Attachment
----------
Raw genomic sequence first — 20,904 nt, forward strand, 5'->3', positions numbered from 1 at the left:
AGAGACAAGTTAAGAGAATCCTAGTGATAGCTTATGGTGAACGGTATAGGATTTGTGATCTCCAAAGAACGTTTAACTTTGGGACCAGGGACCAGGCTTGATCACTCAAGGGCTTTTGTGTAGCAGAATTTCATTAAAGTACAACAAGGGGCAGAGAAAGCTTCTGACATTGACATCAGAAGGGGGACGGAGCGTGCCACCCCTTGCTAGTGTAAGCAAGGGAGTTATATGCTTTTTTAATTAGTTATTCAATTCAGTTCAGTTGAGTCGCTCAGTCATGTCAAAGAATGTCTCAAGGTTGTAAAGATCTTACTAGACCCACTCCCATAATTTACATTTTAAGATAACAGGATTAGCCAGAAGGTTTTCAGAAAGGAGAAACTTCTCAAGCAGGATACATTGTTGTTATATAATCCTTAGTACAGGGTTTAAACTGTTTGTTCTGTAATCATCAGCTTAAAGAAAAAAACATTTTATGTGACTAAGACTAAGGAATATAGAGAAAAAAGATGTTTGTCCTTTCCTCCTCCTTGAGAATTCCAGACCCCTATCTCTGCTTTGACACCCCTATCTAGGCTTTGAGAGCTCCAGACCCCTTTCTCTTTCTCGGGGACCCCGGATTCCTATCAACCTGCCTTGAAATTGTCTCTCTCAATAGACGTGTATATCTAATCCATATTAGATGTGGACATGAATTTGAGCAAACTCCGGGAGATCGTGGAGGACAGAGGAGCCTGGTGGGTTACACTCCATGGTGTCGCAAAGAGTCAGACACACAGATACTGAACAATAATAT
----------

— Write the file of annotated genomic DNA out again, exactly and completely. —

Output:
Raw genomic sequence first — 20,904 nt, forward strand, 5'->3', positions numbered from 1 at the left:
AGAGACAAGTTAAGAGAATCCTAGTGATAGCTTATGGTGAACGGTATAGGATTTGTGATCTCCAAAGAACGTTTAACTTTGGGACCAGGGACCAGGCTTGATCACTCAAGGGCTTTTGTGTAGCAGAATTTCATTAAAGTACAACAAGGGGCAGAGAAAGCTTCTGACATTGACATCAGAAGGGGGACGGAGCGTGCCACCCCTTGCTAGTGTAAGCAAGGGAGTTATATGCTTTTTTAATTAGTTATTCAATTCAGTTCAGTTGAGTCGCTCAGTCATGTCAAAGAATGTCTCAAGGTTGTAAAGATCTTACTAGACCCACTCCCATAATTTACATTTTAAGATAACAGGATTAGCCAGAAGGTTTTCAGAAAGGAGAAACTTCTCAAGCAGGATACATTGTTGTTATATAATCCTTAGTACAGGGTTTAAACTGTTTGTTCTGTAATCATCAGCTTAAAGAAAAAAACATTTTATGTGACTAAGACTAAGGAATATAGAGAAAAAAGATGTTTGTCCTTTCCTCCTCCTTGAGAATTCCAGACCCCTATCTCTGCTTTGACACCCCTATCTAGGCTTTGAGAGCTCCAGACCCCTTTCTCTTTCTCGGGGACCCCGGATTCCTATCAACCTGCCTTGAAATTGTCTCTCTCAATAGACGTGTATATCTAATCCATATTAGATGTGGACATGAATTTGAGCAAACTCCGGGAGATCGTGGAGGACAGAGGAGCCTGGTGGGTTACACTCCATGGTGTCGCAAAGAGTCAGACACACAGATACTGAACAATAATAT